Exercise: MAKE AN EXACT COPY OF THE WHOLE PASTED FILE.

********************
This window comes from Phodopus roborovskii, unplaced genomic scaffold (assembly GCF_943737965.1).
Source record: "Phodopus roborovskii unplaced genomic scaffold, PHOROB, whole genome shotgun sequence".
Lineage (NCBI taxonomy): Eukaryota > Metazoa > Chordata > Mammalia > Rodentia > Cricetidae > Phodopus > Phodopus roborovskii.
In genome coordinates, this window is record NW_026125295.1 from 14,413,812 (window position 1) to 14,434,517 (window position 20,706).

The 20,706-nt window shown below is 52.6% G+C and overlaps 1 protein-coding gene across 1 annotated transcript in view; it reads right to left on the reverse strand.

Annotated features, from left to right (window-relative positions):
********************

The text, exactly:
This window comes from Phodopus roborovskii, unplaced genomic scaffold (assembly GCF_943737965.1).
Source record: "Phodopus roborovskii unplaced genomic scaffold, PHOROB, whole genome shotgun sequence".
Lineage (NCBI taxonomy): Eukaryota > Metazoa > Chordata > Mammalia > Rodentia > Cricetidae > Phodopus > Phodopus roborovskii.
In genome coordinates, this window is record NW_026125295.1 from 14,413,812 (window position 1) to 14,434,517 (window position 20,706).

The 20,706-nt window shown below is 52.6% G+C and overlaps 1 protein-coding gene across 1 annotated transcript in view; it reads right to left on the reverse strand.

Annotated features, from left to right (window-relative positions):